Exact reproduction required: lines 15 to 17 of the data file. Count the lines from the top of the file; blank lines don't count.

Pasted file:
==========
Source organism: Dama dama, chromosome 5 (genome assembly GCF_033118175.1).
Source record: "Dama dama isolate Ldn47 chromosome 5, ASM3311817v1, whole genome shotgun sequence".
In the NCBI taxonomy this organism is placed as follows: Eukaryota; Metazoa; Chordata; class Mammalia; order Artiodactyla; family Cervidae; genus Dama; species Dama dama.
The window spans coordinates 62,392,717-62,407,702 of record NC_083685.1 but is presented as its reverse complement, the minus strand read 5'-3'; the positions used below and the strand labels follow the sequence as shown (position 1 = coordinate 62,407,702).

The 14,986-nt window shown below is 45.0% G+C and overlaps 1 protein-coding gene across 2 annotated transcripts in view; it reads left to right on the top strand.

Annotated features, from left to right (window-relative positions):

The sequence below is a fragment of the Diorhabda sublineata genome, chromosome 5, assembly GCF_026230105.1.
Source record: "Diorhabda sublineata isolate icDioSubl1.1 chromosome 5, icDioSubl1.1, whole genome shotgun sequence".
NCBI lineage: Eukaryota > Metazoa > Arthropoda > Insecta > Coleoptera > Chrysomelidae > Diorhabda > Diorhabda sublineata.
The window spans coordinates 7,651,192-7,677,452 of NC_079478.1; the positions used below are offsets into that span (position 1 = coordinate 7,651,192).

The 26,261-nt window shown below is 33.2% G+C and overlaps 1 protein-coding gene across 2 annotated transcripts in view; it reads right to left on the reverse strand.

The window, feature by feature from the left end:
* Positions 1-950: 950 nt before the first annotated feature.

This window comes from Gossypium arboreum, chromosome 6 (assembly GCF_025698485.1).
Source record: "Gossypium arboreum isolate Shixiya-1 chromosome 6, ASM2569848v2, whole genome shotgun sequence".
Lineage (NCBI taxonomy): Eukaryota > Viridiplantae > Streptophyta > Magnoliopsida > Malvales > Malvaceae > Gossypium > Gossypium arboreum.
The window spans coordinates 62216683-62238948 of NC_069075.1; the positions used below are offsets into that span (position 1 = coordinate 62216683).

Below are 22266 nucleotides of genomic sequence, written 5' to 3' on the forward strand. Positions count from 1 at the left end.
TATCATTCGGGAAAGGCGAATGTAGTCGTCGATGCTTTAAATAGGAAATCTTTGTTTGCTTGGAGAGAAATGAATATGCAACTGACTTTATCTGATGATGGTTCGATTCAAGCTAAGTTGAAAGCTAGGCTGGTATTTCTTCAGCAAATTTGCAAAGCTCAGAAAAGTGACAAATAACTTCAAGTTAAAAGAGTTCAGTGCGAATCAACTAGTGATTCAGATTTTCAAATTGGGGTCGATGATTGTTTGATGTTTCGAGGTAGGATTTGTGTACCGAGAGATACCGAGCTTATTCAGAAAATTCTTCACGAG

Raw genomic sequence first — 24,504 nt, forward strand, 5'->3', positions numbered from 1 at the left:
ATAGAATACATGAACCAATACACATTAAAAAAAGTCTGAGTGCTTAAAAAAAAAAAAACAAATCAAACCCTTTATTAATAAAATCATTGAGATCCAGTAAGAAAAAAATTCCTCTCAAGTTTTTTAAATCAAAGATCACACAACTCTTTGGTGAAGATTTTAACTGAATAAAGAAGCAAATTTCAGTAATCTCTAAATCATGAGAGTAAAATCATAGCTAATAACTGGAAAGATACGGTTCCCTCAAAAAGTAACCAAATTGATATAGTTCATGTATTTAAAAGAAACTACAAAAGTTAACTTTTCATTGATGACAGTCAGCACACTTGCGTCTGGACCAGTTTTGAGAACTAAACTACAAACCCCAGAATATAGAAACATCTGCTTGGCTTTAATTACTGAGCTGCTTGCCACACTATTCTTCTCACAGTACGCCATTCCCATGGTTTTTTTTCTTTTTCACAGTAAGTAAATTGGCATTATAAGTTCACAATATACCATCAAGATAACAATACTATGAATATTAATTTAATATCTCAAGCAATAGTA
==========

Source record: "Gossypium arboreum isolate Shixiya-1 chromosome 6, ASM2569848v2, whole genome shotgun sequence".
Lineage (NCBI taxonomy): Eukaryota > Viridiplantae > Streptophyta > Magnoliopsida > Malvales > Malvaceae > Gossypium > Gossypium arboreum.
The window spans coordinates 62216683-62238948 of NC_069075.1; the positions used below are offsets into that span (position 1 = coordinate 62216683).